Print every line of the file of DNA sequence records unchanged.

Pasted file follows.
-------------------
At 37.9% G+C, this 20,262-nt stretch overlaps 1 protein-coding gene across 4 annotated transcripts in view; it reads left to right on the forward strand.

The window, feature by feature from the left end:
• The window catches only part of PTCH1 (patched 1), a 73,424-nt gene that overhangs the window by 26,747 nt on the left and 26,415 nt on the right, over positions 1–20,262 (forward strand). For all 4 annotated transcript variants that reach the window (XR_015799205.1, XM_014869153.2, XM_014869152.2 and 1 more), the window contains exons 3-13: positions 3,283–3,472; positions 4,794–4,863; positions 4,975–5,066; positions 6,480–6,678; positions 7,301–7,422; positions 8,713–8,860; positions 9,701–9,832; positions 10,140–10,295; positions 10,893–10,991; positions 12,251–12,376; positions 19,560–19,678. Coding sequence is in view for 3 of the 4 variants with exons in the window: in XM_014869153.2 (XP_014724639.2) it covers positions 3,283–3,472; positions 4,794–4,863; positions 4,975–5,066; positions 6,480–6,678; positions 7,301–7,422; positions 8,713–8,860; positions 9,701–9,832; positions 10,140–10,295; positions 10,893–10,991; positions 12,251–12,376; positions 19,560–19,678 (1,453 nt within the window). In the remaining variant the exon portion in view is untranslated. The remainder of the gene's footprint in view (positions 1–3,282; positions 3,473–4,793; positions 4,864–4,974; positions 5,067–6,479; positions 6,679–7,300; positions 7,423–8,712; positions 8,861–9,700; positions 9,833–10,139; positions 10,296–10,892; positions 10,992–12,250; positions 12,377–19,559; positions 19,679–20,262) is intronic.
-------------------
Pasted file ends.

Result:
At 37.9% G+C, this 20,262-nt stretch overlaps 1 protein-coding gene across 4 annotated transcripts in view; it reads left to right on the forward strand.

The window, feature by feature from the left end:
• The window catches only part of PTCH1 (patched 1), a 73,424-nt gene that overhangs the window by 26,747 nt on the left and 26,415 nt on the right, over positions 1–20,262 (forward strand). For all 4 annotated transcript variants that reach the window (XR_015799205.1, XM_014869153.2, XM_014869152.2 and 1 more), the window contains exons 3-13: positions 3,283–3,472; positions 4,794–4,863; positions 4,975–5,066; positions 6,480–6,678; positions 7,301–7,422; positions 8,713–8,860; positions 9,701–9,832; positions 10,140–10,295; positions 10,893–10,991; positions 12,251–12,376; positions 19,560–19,678. Coding sequence is in view for 3 of the 4 variants with exons in the window: in XM_014869153.2 (XP_014724639.2) it covers positions 3,283–3,472; positions 4,794–4,863; positions 4,975–5,066; positions 6,480–6,678; positions 7,301–7,422; positions 8,713–8,860; positions 9,701–9,832; positions 10,140–10,295; positions 10,893–10,991; positions 12,251–12,376; positions 19,560–19,678 (1,453 nt within the window). In the remaining variant the exon portion in view is untranslated. The remainder of the gene's footprint in view (positions 1–3,282; positions 3,473–4,793; positions 4,864–4,974; positions 5,067–6,479; positions 6,679–7,300; positions 7,423–8,712; positions 8,861–9,700; positions 9,833–10,139; positions 10,296–10,892; positions 10,992–12,250; positions 12,377–19,559; positions 19,679–20,262) is intronic.